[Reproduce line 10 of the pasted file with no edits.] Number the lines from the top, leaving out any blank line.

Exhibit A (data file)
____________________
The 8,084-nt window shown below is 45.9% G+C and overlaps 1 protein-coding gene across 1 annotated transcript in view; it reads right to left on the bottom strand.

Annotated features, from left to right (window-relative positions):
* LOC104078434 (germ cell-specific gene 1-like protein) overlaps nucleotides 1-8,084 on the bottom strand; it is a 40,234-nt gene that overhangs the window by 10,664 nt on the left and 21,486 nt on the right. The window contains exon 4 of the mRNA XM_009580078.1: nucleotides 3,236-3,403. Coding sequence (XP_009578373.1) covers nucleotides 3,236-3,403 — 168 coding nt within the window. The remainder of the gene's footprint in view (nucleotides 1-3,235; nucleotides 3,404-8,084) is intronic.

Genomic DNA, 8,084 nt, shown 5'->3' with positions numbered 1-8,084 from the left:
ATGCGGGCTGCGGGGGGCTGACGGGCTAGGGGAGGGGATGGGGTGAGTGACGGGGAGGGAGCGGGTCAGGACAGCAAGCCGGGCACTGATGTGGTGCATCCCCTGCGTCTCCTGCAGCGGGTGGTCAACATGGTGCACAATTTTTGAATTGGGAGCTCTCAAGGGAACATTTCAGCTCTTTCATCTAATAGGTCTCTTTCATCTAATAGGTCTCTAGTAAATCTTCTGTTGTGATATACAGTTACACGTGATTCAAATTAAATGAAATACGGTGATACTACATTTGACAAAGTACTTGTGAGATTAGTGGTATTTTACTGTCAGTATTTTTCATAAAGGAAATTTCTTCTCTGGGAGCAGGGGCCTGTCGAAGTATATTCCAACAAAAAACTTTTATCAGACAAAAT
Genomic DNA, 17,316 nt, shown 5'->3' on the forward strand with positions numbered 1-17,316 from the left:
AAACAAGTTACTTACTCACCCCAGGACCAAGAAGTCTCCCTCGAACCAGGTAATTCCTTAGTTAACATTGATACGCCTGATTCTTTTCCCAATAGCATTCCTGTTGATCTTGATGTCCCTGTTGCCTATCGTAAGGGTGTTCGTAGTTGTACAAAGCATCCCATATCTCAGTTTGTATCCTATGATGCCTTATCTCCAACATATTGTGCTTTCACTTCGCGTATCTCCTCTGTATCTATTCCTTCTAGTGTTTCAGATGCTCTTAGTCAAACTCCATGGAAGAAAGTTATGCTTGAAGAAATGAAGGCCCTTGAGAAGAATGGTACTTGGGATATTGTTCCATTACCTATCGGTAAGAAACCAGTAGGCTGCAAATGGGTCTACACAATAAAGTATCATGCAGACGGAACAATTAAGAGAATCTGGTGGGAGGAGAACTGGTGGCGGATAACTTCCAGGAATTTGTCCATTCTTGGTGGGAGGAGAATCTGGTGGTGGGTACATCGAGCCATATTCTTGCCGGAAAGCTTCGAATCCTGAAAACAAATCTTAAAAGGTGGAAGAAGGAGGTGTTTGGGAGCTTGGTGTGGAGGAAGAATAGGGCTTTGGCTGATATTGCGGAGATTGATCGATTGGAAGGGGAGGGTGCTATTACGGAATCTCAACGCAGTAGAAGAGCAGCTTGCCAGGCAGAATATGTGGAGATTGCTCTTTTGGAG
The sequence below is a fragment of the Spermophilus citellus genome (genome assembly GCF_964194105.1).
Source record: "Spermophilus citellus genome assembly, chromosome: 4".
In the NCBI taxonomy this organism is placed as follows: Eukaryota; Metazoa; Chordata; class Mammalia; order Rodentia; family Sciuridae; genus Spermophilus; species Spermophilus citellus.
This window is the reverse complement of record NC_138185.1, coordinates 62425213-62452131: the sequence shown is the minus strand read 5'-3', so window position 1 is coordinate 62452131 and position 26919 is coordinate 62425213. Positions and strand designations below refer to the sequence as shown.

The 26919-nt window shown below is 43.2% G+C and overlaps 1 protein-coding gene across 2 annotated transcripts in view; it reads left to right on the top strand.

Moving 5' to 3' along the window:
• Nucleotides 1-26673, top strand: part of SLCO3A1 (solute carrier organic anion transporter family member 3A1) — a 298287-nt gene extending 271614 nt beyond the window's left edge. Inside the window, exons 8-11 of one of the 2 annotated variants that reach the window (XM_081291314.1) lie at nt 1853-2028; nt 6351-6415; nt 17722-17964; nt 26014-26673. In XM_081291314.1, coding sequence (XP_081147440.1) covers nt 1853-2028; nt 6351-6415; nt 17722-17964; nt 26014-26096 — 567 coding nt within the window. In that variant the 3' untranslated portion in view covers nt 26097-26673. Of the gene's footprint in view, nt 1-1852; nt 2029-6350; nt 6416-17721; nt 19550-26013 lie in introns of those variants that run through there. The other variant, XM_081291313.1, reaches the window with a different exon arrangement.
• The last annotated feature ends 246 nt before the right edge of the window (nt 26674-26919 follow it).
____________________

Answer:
In the NCBI taxonomy this organism is placed as follows: Eukaryota; Metazoa; Chordata; class Mammalia; order Rodentia; family Sciuridae; genus Spermophilus; species Spermophilus citellus.